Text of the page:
The story of packaging engineers. Meet the Packers!
Most of the time, people are never interested in packages of products. Whether these people are in the supermarket, toy stores, drug stores and warehouses, they just don’t give much attention to the packaging; as long as the package is pretty, it doesn’t matter because they will be thrown away after the products are consumed anyway.
One classic example of that is Stephen Colbert in his show being pissed over tons of packaging layers. Source: Panda Whale
Well, it hurts to the packaging engineers who sweat their ass out in laboratories and computer-aided drafting software just to give the perfect preservation for your products.
Source: Another Studio
Packaging is more than just containing the product: the package needs to withstand certain temperatures, be of certain shape, be tamper-resistant, among others, to properly protect the products from manufacturing down to the consumers. The packaging engineers determine the materials fit to use for the product, may it be cardboard, glass, plastic or wood, which are the most common. They also choose methods and machinery that go into the production of packaging supplies.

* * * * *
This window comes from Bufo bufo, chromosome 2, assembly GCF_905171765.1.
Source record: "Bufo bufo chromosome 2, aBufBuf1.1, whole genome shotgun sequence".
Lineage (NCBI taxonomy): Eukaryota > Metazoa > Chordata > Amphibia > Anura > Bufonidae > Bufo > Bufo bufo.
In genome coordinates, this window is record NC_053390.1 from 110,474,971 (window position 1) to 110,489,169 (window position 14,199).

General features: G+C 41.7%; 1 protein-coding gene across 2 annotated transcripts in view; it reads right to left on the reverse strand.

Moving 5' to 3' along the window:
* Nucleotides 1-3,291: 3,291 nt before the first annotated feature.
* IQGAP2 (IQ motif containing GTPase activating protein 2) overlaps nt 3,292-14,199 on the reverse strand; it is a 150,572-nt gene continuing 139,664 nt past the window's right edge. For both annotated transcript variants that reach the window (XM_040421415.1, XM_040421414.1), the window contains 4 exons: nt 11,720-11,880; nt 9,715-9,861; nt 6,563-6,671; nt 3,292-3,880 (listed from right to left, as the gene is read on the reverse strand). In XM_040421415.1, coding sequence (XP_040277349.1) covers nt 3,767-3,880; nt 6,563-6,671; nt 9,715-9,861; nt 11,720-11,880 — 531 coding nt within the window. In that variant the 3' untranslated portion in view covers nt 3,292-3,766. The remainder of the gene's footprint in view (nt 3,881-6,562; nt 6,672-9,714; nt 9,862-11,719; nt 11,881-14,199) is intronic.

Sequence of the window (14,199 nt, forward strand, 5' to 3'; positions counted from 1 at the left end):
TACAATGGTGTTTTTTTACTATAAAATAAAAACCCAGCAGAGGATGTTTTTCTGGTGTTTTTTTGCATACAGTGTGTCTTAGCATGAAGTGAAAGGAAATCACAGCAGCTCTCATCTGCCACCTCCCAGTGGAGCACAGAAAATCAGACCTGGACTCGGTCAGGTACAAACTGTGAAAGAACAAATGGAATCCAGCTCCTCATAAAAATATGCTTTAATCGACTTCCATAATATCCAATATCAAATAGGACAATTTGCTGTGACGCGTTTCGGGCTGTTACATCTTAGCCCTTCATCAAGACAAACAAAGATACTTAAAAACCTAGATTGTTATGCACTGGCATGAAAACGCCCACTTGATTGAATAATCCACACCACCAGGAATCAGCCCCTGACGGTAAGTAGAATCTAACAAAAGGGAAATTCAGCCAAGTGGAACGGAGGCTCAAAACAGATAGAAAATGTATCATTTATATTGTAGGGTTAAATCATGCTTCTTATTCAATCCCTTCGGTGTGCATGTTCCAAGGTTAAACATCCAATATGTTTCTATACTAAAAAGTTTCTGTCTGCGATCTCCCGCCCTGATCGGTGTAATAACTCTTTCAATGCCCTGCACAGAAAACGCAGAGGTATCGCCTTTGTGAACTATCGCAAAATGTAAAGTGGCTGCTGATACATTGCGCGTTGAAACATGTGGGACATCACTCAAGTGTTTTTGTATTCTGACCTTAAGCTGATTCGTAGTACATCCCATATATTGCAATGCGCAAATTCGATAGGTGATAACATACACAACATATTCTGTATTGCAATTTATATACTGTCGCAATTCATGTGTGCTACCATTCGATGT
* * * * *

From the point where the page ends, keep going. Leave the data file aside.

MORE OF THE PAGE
It sounds easy for most of us but in reality, packaging engineering is just as hard as other engineering disciplines. It deals with multiple disciplines like chemical, industrial, materials, and mechanical engineering to perfect the design and create boxes, cartons, bottles and other packing materials that meet specific criteria. There also needs to be coordination from research and development, manufacturing, marketing, graphic design, and regulatory departments to address technical and marketing challenges.
But there is an arising issue to this multi-billion dollar business, as concern for the environmental degradation increases – they have to go green and devise ways to minimize waste by using the least amount of packaging material possible. Efforts to recycle the packages have gone to producing recyclable or biodegradable materials.
Source: Packaging Digest
So there. The next time you purchase a product with a difficult-to-open package, it doesn’t mean to make your life hard. Packaging engineers have a reason for doing that, they just don’t explain it on the label. Or to the very least, the next time you destroy a package of a product which would probably be within the next hour, remember the packaging engineers who made it for you.